The head of Community Culinary School of Charlotte, as well as head of the kitchen, is Chef Ron Ahlert, and the enrollment standards for his program are not like other culinary schools.
The Community Culinary School exists for individuals who need a second chance, and who have been hindered in finding employment, whether by drug and alcohol addiction or incarceration.
Chef Ron, the school’s executive director, has been a leader and a mentor for the classes that come through the kitchen as well as doing so much good for our city.
Instead of using control or fear of consequences to keep the students in line, Chef Ron focuses on two kinds of loyalty: loyalty to the profession, and loyalty to the place of business they are placed in following graduation.
In short, it's a school that focuses not only on people's talents, but people's needs.
The Community Culinary School of Charlotte started small. In 1997, there was a brand new kitchen that wasn't in use and a local food pantry that had provisions going to waste daily. Through combined efforts of community members, these separate factors were combined into a concentrated effort to meet several needs of a community.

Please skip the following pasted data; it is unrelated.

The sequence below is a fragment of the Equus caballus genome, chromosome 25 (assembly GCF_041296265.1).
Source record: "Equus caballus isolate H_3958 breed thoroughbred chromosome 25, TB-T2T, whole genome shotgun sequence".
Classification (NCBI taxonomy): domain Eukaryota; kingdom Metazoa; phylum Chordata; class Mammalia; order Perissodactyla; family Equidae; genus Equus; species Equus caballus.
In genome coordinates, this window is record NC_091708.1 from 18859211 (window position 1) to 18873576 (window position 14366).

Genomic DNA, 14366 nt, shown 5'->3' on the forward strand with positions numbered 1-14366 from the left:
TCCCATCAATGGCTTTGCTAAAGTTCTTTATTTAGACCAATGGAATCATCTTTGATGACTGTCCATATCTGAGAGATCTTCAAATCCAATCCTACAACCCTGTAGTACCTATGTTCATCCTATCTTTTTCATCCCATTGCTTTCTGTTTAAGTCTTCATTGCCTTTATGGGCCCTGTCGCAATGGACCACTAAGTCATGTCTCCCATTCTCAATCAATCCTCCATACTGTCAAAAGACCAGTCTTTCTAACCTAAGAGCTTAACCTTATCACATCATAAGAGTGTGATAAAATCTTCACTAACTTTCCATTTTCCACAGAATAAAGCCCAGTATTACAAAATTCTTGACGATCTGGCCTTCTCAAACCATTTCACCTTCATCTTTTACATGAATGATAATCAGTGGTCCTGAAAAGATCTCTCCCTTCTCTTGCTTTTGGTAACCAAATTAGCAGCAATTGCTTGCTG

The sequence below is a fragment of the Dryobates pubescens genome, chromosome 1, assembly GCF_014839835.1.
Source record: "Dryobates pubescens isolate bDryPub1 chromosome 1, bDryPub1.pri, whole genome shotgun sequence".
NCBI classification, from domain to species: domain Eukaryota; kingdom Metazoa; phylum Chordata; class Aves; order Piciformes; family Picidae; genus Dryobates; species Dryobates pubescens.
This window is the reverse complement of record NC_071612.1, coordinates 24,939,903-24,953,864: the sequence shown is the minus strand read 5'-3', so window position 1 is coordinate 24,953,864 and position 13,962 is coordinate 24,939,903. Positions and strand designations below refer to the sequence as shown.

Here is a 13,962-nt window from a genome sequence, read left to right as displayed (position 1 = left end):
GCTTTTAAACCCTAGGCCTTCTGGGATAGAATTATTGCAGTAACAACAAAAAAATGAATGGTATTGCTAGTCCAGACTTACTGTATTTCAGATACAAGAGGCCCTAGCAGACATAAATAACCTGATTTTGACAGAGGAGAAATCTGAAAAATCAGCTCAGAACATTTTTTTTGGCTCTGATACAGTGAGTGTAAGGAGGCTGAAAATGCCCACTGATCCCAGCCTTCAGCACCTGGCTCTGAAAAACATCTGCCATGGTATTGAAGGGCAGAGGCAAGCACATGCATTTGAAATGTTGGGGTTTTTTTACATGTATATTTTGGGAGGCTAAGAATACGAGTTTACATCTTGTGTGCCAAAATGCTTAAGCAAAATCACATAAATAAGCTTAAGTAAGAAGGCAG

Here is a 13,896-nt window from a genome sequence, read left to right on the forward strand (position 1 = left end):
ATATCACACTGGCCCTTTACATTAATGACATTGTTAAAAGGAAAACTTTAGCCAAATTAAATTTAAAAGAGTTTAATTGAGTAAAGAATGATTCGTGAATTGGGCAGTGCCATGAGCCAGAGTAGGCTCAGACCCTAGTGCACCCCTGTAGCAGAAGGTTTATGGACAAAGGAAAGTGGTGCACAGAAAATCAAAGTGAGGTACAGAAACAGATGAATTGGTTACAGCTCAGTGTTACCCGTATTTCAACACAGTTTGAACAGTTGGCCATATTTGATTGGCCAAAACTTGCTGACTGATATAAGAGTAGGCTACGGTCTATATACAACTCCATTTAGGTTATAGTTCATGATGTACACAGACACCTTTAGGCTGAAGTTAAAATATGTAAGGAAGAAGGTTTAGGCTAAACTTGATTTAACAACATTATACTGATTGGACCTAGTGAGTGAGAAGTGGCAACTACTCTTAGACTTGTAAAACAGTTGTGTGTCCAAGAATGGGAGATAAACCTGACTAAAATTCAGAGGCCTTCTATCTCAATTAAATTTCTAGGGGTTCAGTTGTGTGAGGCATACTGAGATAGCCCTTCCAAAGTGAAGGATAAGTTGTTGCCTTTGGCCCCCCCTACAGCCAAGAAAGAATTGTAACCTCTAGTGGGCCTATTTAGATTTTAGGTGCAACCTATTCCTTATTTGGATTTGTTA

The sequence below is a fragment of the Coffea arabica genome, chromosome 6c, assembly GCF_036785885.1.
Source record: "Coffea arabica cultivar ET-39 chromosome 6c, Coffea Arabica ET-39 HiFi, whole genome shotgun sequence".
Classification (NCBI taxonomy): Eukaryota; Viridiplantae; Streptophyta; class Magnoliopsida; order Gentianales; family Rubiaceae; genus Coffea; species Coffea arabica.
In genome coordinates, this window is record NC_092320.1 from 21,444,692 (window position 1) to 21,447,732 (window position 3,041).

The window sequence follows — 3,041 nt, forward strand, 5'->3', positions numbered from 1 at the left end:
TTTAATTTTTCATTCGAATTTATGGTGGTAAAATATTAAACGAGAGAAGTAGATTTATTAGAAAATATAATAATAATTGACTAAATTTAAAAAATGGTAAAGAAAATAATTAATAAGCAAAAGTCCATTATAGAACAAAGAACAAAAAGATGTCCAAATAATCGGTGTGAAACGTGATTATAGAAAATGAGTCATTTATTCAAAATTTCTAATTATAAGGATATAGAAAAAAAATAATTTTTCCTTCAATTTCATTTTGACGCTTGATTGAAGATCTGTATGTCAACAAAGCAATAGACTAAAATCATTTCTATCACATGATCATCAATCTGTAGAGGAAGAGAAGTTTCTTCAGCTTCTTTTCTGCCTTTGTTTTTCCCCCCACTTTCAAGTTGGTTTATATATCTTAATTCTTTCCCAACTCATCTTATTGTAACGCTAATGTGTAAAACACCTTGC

The operational costs of the school are met through grants and gifts given through local organizations, businesses, and private donors. In 2015, the school was the North Carolina winner of Tom’s of Maine “50 States for Good,” earning $20,000 in funding.
In lieu of tuition, students provide staffing for Friendship Trays, a local nonprofit, to prepare meals and take them to a local men’s shelter. This partnership not only gives students practice environments to work on their culinary skills, but it fulfills a need in their community that they are thoroughly equipped to meet.
By giving individuals a chance at employment that they may not otherwise get, the Community Culinary School of Charlotte is able to help feed those in need by equipping these individuals with skills to not only meet this need, but help shape and enrich students’ futures.